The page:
FLYING DURING COVID-19 can be an intimidating affair. The overall experience is fraught with uncertainties: what are the odds of catching the virus inflight? Can physical distancing be practised? What about the aircraft’s air filtration system? These questions are pertinent and plenty. To clear the air, Penang Monthly speaks to representatives of the industry for some much-needed insight.
“Your Safety is Our Responsibility”
Top on AirAsia’s list of priorities following the lifting of the interstate travel ban is to protect the safety of its passengers and cabin crew. This is achieved through a set of enhanced disinfection procedures, on top of its regular air cabin cleaning measures. “All of the cleaning and disinfecting processes which are designed based on the Airbus Aircraft Maintenance Manual are conducted by the Maintenance Operation Controller who coordinates a team of five to six people to carry out the cleaning for each aircraft,” says Riad Asmat, the CEO of AirAsia Malaysia.
Upon entering the aircraft, the team clean and dry all surface areas in the cabin with a clean cloth and water, and a thorough air ventilation is carried out. Next, all aircraft equipment and furnishings including the cockpit, galleys, lavatories, passenger seats and cargo compartment are sanitised with chemical disinfectants approved by the health authorities.
Before the two-hour cleaning process is completed, all clinical waste are disposed of according to standard clinical hazardous waste management practices. A final layer of disinfectant chemicals is then applied to the waste compartment.
For every AirAsia flight, temperature screening of passengers and cabin crew members is conducted at different checkpoints and boarding gates, and passengers have to wear a face mask at all times.
Cabin crew members are also equipped with PPE, including face masks, visors and gloves throughout the flight. The face masks are replaced every four hours or when damp, while the gloves are changed after every cleaning.
“Our aircrafts are also equipped with state-of-the-art High Efficiency Particulate Arrestors, or HEPA Filters, which are similar to those you find in a hospital operating theatre,” Riad says. “These filters eliminate 99.99% of dust particles and airborne contaminants, including viruses and bacteria. Every three minutes the air in the cabin is completely refreshed, so you’re breathing in the highest possible air quality throughout the flight.”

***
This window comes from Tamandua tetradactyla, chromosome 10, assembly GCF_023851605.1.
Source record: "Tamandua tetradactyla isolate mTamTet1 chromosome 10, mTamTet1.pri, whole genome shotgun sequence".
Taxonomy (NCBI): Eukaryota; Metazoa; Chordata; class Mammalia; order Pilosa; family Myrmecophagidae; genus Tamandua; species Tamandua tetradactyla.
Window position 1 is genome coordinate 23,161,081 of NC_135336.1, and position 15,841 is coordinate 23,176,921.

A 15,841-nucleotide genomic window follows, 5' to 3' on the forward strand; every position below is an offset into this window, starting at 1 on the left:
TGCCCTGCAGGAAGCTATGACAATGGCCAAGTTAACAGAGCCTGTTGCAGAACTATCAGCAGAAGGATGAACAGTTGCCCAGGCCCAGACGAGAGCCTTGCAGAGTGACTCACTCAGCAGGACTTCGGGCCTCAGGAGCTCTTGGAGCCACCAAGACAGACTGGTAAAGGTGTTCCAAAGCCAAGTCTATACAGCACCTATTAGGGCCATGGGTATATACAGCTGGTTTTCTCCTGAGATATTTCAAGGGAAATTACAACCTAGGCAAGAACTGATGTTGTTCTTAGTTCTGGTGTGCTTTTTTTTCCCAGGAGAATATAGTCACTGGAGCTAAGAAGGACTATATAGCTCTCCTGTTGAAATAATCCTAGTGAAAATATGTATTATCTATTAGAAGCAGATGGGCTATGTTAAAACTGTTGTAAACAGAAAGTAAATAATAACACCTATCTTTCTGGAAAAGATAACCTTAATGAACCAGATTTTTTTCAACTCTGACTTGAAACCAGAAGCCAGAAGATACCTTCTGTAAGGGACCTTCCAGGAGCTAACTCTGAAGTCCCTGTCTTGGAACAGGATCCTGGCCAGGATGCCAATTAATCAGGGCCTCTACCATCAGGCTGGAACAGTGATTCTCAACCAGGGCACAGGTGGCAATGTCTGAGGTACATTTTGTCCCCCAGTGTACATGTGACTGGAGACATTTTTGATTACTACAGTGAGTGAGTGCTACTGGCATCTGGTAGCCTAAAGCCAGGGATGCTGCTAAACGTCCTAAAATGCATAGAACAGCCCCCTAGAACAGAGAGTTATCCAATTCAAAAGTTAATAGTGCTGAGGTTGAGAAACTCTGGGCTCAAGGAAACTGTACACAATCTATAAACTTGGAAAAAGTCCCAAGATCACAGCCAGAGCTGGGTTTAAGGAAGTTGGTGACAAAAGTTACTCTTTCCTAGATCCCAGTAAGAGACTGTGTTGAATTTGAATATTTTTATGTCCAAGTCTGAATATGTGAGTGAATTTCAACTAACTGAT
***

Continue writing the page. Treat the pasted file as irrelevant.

Riad explains that AirAsia’s staggered boarding policy lets passengers board the aircraft from the back to the front. This ensures minimum physical contact. The cabin crew have also been trained to respond to any inflight medical emergencies in light of Covid-19, including identifying and isolating passengers who appear unwell, and a specified row of seats is reserved for possible inflight quarantine.
"The lab, as an added health security measure, will prove to be of great advantage in the long run, not just in monitoring Covid-19, but other infectious diseases like yellow fever and Ebola.”
AirAsia has recently introduced contactless check-in procedures such as contactless payments at airports, the Passenger Reconciliation System which allows passengers to proceed to boarding gates without having physical contact with the aviation security, and enhanced features on its mobile app using QR codes.
“We welcome the reopening of domestic travel and introduction of incentives like the RM1,000 income tax relief for domestic tourism expenses until December 2021. In turn, we are also introducing a string of attractive promotions to encourage domestic tourism, including 50% off on return flights for domestic travel from August 4 to December 6, 2020.”